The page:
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Cleaning out UFM / Oil Tank

Martyn Goodwin

Well Known and Active Forum Website User
VOC Member
Following the big end failure on my Comet , while cleaning up the aftermath I have discovered significant amounts of metal sparkles and shards in the oil tank. With the tank removed I have flushed it a few times with Kero (Parafin) and the metal particles continue to be released. Due to the internal design of the oil tank I am wondering if any of you kind folk have discovered a sure fire way of getting the interior clean, short of cutting it open like a can of fish!

Martyn

PS - yes I am now about to flush ALL of the oil pipes, lines etc - what a mess.
 

vibrac

Well Known and Active Forum Website User
VOC Member
Read the thread "OIl tank manhole installation"
this forum is getting to the point where the advanced search facility is quicker than asking

I used the search term UFM and clean


simples
 

Bill Thomas

Well Known and Active Forum Website User
VOC Member
Hello Martyn, I am about to Do a oil tank, For a project, I plan to cut a 2" by 2" in the top of the frame, Blast it clean, Then weld it up, I think if it lasted 63 years befor, Another 60 years should see me out !! Cheers Bill.
 

Ken Tidswell

Well Known and Active Forum Website User
VOC Member
I have used a fluid which when mixed with the crud in the tank dissolves it and then it can be washed out with a pressure washer . Yuo have to make sure the tank is then dried to prevent corrosion. The amount of carbon, aluminium powder is amazing . there are others who use nuts and bolts and a cement mixer to agitate the tank with all the orifices blanked off . In the UK 'Jizer' or 'Gunk' are proprietry brands which will soften the residues in the oiltank,I do not know whether these products are available in Australia, which can them be pressure washed out, others have used Radiator repairers tanks to soften the solids, and clean the tank. i have a litre bottle of white spirit which was used initially to try and soften the deposits and it is still black after 12 months standing in the workshop I also have a Comet bigend where the annular ring is completely filled with residue this only came to light after the usual failure of the component.Ken T
 

stumpy lord

Well Known and Active Forum Website User
VOC Member
Hi Martyn, Because the oil filer cap tube extnds below the top deck, and the outlet not only extends above the lower deck it is protected by a shroud, the only way to be sure that the oil tank is completely clear of rubbish is to cut a hole in the top of the tank. Having already introduced a de greasent you have already broken down the glue that was holding the crap that had accumalated over the years to the bottom of the tank. consequently when you drive the machine the rubbish in the oil tank will be constantly agitaed by the bumps in the road, stiring up the lighter metal flacks. You would be surprised by the things found in vincent oil tanks, glass marbels, lead solders, glass, wire, not to say anything about the sand, carbon, and various metals. Finally you must remember that any thing that shows in the preasure filter has come down from the oil tank, having first being deposited in the oil tank by the scavenge side of the pump.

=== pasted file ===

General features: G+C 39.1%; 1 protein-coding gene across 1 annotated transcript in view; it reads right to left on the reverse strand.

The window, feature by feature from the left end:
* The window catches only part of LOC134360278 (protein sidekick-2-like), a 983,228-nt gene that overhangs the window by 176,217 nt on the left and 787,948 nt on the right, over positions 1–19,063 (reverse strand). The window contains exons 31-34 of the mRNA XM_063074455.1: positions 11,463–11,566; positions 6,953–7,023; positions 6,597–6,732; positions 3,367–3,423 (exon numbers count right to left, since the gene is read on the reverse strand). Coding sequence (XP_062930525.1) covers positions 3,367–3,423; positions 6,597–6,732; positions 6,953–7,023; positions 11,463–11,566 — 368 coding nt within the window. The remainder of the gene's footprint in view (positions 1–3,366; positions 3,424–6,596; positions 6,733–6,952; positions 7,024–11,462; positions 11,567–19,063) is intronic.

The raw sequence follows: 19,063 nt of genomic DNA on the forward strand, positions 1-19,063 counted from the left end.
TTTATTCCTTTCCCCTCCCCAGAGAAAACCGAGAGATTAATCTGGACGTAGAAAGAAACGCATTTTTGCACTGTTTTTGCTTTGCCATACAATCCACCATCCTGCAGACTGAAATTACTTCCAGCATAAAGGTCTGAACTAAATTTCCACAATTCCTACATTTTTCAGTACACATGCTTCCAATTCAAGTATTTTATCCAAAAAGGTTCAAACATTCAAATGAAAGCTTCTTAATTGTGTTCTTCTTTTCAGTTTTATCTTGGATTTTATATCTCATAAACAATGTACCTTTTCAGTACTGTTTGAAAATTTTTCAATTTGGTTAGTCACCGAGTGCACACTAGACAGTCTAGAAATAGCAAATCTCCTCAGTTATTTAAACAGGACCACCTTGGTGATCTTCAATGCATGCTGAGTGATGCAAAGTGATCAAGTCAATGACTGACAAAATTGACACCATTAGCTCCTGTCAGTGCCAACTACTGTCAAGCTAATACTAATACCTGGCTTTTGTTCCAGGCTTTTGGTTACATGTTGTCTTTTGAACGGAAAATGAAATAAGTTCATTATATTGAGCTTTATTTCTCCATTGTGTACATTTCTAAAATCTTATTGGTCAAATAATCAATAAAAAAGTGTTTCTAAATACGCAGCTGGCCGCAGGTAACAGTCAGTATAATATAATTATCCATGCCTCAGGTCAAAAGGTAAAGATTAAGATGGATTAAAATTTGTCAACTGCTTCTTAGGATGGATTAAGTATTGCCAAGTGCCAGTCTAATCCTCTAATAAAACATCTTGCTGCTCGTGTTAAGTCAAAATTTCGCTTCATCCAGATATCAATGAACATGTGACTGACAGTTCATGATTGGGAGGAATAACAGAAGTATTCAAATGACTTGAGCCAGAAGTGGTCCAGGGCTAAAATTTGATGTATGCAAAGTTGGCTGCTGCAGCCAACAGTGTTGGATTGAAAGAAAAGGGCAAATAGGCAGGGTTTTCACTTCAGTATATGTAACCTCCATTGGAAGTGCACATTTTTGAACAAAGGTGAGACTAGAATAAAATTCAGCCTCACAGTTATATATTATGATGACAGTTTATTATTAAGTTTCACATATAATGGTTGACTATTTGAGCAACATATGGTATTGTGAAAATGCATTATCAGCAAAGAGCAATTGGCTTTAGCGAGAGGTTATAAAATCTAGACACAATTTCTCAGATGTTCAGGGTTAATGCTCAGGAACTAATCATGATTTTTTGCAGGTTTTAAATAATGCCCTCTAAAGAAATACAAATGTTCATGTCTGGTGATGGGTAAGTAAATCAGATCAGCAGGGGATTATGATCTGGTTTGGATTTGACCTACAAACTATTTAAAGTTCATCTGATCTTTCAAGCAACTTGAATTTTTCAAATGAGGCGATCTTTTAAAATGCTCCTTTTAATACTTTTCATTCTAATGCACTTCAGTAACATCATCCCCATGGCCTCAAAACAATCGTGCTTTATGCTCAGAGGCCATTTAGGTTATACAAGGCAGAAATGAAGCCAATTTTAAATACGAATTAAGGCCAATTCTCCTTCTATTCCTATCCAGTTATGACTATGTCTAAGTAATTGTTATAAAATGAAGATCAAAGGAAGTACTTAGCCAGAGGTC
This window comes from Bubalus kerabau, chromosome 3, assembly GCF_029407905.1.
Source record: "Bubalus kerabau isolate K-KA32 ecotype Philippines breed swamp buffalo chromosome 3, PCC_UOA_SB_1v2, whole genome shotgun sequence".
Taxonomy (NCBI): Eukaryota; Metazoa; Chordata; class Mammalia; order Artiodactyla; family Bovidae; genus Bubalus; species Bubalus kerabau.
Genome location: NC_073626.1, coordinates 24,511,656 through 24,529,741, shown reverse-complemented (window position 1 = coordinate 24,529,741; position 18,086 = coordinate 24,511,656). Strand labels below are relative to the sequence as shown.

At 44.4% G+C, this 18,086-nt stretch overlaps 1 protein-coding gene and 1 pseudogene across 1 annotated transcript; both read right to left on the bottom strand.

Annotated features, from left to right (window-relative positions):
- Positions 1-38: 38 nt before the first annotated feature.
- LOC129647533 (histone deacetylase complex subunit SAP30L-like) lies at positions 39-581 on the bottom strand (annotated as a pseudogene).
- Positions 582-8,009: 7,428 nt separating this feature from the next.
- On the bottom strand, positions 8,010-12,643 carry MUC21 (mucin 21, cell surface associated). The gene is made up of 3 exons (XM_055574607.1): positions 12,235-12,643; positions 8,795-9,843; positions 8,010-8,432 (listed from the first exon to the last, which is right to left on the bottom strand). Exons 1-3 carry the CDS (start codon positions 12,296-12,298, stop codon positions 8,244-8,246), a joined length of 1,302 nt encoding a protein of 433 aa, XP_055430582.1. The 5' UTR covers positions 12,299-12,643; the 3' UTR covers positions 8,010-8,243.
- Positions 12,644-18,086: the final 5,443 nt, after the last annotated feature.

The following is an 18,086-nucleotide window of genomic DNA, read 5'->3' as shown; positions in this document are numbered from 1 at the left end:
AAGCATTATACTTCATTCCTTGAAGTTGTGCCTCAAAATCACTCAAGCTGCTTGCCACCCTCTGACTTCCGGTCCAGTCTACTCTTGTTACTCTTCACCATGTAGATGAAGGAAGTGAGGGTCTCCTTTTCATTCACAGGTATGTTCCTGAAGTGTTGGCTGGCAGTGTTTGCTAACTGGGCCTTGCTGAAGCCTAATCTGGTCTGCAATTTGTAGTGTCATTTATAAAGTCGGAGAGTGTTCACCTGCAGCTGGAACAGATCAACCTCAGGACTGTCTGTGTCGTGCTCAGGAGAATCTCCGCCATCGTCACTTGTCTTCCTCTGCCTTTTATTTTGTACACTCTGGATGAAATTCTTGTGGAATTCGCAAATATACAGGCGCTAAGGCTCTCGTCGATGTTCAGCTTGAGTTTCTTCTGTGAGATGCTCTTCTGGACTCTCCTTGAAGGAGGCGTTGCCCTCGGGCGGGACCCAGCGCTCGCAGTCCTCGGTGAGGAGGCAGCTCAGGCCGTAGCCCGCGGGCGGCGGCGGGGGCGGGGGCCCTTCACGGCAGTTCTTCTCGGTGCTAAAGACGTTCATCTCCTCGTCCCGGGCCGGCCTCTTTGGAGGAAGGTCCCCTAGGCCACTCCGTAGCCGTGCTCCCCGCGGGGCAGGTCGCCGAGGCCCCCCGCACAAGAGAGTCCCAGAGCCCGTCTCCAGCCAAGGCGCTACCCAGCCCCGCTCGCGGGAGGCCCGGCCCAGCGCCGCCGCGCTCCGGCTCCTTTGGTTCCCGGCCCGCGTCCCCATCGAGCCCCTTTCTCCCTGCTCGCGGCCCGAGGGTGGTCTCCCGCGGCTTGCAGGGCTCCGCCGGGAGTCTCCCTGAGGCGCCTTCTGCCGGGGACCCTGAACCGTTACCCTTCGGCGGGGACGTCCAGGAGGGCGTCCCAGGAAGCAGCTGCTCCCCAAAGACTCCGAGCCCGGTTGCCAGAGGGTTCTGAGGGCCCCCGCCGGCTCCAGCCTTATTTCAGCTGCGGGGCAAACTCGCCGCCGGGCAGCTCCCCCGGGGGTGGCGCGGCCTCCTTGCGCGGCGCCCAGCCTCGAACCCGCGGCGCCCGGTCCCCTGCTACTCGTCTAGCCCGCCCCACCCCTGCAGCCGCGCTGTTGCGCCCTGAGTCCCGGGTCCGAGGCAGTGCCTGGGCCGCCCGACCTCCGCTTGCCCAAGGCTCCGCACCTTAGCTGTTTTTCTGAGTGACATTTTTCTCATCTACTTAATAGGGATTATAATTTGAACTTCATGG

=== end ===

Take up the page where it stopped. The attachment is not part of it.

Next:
So, I would not only recomend cutting a hole in the top of the oil tank, I would recomend fitting a secondary oil filer in the oil retun line to keep the rubish out of the tank.
stumpy lord
 

lar1949

Forum Website User
Non-VOC Member
Chemically cleaning?

Has anyone ever tried services that chemically clean tanks? We have a local radiator shop that "boiles" out tanks. I had them clean and line a fuel tank and it looked great. The process does remove all the paint.
 

timetraveller

Well Known and Active Forum Website User
VOC Member
I tried Gunk, Jizer, petrol and paraffin without success. In the end I had to cut a hole for a man hole cover and use mechanical means (screw driver blade etc.) to literally scrape the solidified stuff off. Even then it needed a pressure washer (a steam cleaner might have been better) and several more days soaking before it was really clean. I think that I posted a drawing of the man hole cover when this subject was discussed before. Several local people have copied it and fitted one with complete success using either silver solder, epoxy or one of the above and screws as the securing method.
 

vincenttwin

Well Known and Active Forum Website User
VOC Member
I have the Conways manhole in my oil tank ,I had cleaned it ,then we had the hole cut and then you could see lots of metal and dried oil in the corners , cleaned it all out welded in the cover and good to go till the next time the engine comes down.
Peter
 

Magnetoman

Well Known and Active Forum Website User
VOC Member
cutting it open seems to be the only way to go.
Has anyone used a borescope to inspect the inside of a tank? Is there sufficient room to maneuver a borescope to see everywhere? I understand that if there is hardened junk in the crevices that cutting it open is likely the only way to remove the junk, but it would be nice to be able to inspect it after a "thorough" cleaning, before cutting, to see if surgery were needed.
 
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